FORGED FROM RAW EMOTION, THE NEW ALBUM FROM THE PRETTY RECKLESS TAKES THEM TO THE NEXT LEVEL

It’s almost hard to believe The Pretty Reckless have been around for over a decade now.  The band, fronted by actress Taylor Momsen, had their first massive single (“Heaven Knows”) in 2013 and was poised to take the rock world by storm.  In 2017, they had lined up their biggest tour yet, opening for Soundgarden.  The events that led to the tragic loss of Chris Cornell left an impact on the band that made them step back and put touring to promote their newest album on hold.  A few months later, tragedy struck close to home again when the band’s longtime friend and producer was taken too soon in a motorcycle accident.  Death By Rock And Roll is forged from these events and is full of raw emotion that takes the album to the next level.

The album kicks off with the titlular track “Death By Rock And Roll” and features huge, heavy riffs in between moments of Momsen singing over just a backdrop of drums. The song closes with an eerie, almost hollow reciting of the focal line, “on my tombstone when I go, just put death by rock and roll,” over nothing but feedback.  The feel switches up for the next track, “Only Love Can Save Me Now.”  The introduction kicks off with a heavy groove and highlights Momsen’s lower range.  The chorus has a slow but heavy feel that moves along and has a catchy appeal to it, featuring impressive harmonies.  The guitar work in the solo is fantastic and is one of my favorites on the album.

“And So It Went” is easily my favorite track on the album.  It has an aggressive, heavy riff with an upbeat tempo that starts the track on a solid note.  The vocals get intense and show off the grittier side of Momsen’s range.  The guitars drop out in the first chorus and only play a background role in the second, progressively getting heavier throughout, adding an extra layer to the build.  The last run of the chorus has a group chant before ending the final stanza in a wall of sound.  The breakdown has an airy acoustic guitar over crystal clean vocals before exploding back into the intense riff and a face-melting solo from guitar legend Tom Morello (Rage Against the Machine, Audioslave, Prophets of Rage).  “25” showcases Momsen’s vocals in a big way.  The song is more stripped down than the first few tracks, is slower and more methodical.  Her range is on full display from low to high, clean to gritty.  There’s an interesting play on counting to get to 25 and the vocal harmonies stripped back bridge are a nice touch.  This song really shows how musically sound the entire band is, using a lot different styles and approaches to create their music.

“My Bones” possesses a different feel, moving back and forth from laid back to aggressive and heavy, clean vocals to heavy and everything in between.  The contrast here truly highlights the band’s diverse sound. “Got So High” is mostly acoustic with strong 70s vibes.  Momsen’s vocals stand out on this less-busy track, it’s catchy and a lot of fun. “Broomsticks” is a perfectly placed interlude that I can see being played over the speakers as a transition or introduction at a live show.  The little ditty transitions right into “Witches Burn,” displaying a unique blend of jazz and classic rock vibes.  The chorus is larger-than-life and features drawn out, held-high notes. “Standing at the Wall” is another palate cleansing acoustic ballad with a nice build that leads to a bridge that shows off Momsen’s fantastic high range.  It’s a rare talent to be able to sing ballads with a clean vocal so powerfully and also be able to pull off the gritty, intense, heavy vocals.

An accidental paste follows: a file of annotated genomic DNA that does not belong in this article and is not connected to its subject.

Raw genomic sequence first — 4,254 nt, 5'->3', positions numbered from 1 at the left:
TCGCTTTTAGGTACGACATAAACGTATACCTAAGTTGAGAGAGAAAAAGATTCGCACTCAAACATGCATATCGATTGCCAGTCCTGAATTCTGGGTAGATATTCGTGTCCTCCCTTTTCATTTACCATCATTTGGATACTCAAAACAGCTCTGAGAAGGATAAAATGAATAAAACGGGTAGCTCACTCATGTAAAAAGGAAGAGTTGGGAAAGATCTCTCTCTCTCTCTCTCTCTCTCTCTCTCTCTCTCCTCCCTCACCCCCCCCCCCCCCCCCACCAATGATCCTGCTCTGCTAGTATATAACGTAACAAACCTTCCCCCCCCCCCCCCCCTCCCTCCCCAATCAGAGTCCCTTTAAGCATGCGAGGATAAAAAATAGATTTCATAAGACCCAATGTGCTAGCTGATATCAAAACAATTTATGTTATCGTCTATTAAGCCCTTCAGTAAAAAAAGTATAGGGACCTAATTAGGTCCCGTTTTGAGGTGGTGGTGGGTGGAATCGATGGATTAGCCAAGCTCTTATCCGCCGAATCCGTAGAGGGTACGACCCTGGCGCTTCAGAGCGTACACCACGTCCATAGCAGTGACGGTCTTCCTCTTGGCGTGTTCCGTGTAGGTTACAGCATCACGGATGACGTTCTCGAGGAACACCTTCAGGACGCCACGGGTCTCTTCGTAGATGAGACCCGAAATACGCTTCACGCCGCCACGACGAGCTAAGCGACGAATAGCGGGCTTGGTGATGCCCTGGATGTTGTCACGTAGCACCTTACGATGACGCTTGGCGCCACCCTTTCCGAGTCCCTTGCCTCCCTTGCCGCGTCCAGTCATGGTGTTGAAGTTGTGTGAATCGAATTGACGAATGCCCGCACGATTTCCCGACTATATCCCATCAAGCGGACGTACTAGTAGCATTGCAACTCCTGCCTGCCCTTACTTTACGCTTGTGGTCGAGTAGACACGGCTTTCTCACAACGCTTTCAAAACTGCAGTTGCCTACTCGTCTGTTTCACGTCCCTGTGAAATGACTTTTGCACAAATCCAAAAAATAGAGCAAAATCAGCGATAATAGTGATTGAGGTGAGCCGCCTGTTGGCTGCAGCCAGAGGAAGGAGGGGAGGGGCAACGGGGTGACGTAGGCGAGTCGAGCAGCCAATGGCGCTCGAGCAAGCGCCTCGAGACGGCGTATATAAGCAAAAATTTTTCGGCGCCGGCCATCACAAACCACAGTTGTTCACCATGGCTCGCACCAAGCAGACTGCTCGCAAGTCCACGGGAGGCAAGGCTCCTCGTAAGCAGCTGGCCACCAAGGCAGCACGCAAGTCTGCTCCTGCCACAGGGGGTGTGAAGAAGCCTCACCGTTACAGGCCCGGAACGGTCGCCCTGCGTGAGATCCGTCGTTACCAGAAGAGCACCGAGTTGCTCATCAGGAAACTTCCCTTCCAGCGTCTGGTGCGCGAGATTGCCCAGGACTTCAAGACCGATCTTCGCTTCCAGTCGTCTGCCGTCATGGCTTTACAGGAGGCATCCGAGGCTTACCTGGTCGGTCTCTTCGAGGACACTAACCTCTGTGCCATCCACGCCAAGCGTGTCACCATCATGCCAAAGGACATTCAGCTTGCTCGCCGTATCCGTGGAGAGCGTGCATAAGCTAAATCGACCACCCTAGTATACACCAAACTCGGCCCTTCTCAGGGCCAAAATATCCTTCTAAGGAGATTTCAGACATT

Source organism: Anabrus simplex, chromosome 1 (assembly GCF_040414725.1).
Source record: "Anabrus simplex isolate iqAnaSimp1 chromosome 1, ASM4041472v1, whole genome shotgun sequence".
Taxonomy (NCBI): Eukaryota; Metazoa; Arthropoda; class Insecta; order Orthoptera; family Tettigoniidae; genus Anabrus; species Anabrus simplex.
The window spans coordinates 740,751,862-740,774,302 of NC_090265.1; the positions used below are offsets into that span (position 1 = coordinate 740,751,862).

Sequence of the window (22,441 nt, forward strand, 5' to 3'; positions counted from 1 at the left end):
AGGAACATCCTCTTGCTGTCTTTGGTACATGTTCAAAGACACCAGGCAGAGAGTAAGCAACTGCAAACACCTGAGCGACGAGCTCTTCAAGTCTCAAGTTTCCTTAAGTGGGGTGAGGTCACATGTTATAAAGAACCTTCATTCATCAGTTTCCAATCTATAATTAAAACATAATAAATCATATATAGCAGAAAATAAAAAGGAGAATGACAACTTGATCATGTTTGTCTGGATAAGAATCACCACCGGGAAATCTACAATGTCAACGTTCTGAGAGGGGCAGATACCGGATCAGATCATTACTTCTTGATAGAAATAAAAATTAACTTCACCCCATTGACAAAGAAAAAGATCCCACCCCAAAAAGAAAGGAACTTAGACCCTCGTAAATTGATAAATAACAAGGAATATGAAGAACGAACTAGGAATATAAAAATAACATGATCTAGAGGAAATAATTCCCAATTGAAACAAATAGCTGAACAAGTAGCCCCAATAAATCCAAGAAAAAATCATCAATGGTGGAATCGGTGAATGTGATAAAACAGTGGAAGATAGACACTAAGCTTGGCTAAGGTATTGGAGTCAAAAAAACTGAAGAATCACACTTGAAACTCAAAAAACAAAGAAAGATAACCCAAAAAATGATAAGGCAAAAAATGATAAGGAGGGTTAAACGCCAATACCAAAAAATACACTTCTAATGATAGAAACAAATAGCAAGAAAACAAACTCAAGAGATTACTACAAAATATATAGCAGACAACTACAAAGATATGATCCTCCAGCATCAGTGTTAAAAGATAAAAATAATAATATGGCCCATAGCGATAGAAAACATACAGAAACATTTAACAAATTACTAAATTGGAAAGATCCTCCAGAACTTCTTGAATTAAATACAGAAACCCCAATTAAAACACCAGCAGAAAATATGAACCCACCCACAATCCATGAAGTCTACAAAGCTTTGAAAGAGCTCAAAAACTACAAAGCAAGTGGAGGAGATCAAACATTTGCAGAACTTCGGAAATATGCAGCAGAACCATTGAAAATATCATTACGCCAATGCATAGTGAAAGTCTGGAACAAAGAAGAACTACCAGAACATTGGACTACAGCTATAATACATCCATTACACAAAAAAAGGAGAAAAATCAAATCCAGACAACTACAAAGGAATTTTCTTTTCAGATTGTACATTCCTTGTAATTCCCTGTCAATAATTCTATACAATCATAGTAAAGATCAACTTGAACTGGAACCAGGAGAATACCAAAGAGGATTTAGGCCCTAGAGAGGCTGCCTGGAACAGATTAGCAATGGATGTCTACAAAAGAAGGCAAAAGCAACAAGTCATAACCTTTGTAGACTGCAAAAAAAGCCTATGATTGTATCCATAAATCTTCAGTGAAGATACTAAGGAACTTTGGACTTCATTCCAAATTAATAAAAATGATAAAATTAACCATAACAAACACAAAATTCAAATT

“Turning Gold” uses a capella vocals with a slow build behind.  The guitar joins for long held out notes in the second half of the first verse until the full band enters.  It’s catchy and has a lot of potential to be a massive single.  At any rate, it will be another one that is a lot of fun for a live show, when we are finally able to return to venues! “Rock and Roll Heaven” is another big track with a chorus that reminds me of a big, 80s hair metal anthem (in the best of ways).  It definitely has a throwback vibe and is a powerful, emotional track.  The album closes out with “Harley Darling,” another acoustic-featured, stripped down track.  Honestly, in another stylistic change, it almost gives me the feeling of the Eagles or Tom Petty.  It’s a mellow song with emotional appeal and another with lyrics fueled by loss.  The vocals are often blended in a subtle harmony and the guitar solo is simple yet soulful.  The melancholy harmonica in the intro and the sound of a motorcycle add such a raw, emotional level to the track.

The Pretty Reckless are back, and out of their personal tragedy have offered an absolute masterpiece.  The vocals are powerful and engaging, the lyrics are raw and powerful, and the band shows a great deal of restraint on the stripped down tracks while showing off in a masterclass of technical ability on the heavy riffs.  Add a gripping guest appearance from Morello and some well-placed effects that will bring the stage show to life and you have an album poised to take the band to the next level.  Check out Death By Rock And Roll via Fearless Records on February 12, 2021!

TAGS: The Pretty Reckless | Fearless Records

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Jay Matthey

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